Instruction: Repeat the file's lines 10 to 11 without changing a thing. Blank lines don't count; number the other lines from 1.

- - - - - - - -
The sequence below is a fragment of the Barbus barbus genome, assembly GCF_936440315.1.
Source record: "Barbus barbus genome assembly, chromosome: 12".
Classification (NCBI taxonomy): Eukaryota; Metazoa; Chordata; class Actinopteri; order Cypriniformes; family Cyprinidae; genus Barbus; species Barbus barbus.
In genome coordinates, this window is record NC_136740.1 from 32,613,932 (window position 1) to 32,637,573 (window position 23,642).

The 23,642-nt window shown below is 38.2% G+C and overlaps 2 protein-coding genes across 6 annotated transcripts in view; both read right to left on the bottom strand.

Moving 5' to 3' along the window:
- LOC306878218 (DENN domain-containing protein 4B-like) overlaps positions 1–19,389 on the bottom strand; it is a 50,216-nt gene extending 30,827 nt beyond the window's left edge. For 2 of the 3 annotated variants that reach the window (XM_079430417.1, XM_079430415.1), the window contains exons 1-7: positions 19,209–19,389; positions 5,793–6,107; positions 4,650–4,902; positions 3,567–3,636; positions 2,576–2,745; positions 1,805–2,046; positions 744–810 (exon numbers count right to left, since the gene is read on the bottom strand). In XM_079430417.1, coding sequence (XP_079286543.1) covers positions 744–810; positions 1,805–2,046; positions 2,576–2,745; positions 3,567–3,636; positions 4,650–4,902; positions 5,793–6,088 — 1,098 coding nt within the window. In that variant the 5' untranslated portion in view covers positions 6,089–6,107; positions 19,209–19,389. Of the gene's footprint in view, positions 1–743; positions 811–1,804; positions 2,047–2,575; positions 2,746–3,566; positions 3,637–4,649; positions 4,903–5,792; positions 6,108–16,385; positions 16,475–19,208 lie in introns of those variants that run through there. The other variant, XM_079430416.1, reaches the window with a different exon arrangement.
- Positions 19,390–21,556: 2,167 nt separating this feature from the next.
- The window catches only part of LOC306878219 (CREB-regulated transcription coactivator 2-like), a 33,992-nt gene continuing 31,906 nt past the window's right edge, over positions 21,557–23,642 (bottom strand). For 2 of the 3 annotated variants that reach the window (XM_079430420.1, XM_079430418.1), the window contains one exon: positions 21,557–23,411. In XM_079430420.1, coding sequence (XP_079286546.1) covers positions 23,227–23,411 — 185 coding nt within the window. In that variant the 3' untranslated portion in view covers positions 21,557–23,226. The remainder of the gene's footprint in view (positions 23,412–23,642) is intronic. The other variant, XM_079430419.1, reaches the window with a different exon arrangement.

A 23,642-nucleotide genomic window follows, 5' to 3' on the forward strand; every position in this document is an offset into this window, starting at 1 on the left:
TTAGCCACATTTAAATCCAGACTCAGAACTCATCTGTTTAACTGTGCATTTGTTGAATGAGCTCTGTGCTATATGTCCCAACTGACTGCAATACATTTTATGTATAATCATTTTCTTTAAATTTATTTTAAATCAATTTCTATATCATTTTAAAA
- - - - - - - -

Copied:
A 23,642-nucleotide genomic window follows, 5' to 3' on the forward strand; every position in this document is an offset into this window, starting at 1 on the left:
TTAGCCACATTTAAATCCAGACTCAGAACTCATCTGTTTAACTGTGCATTTGTTGAATGAGCTCTGTGCTATATGTCCCAACTGACTGCAATACATTTTATGTATAATCATTTTCTTTAAATTTATTTTAAATCAATTTCTATATCATTTTAAAA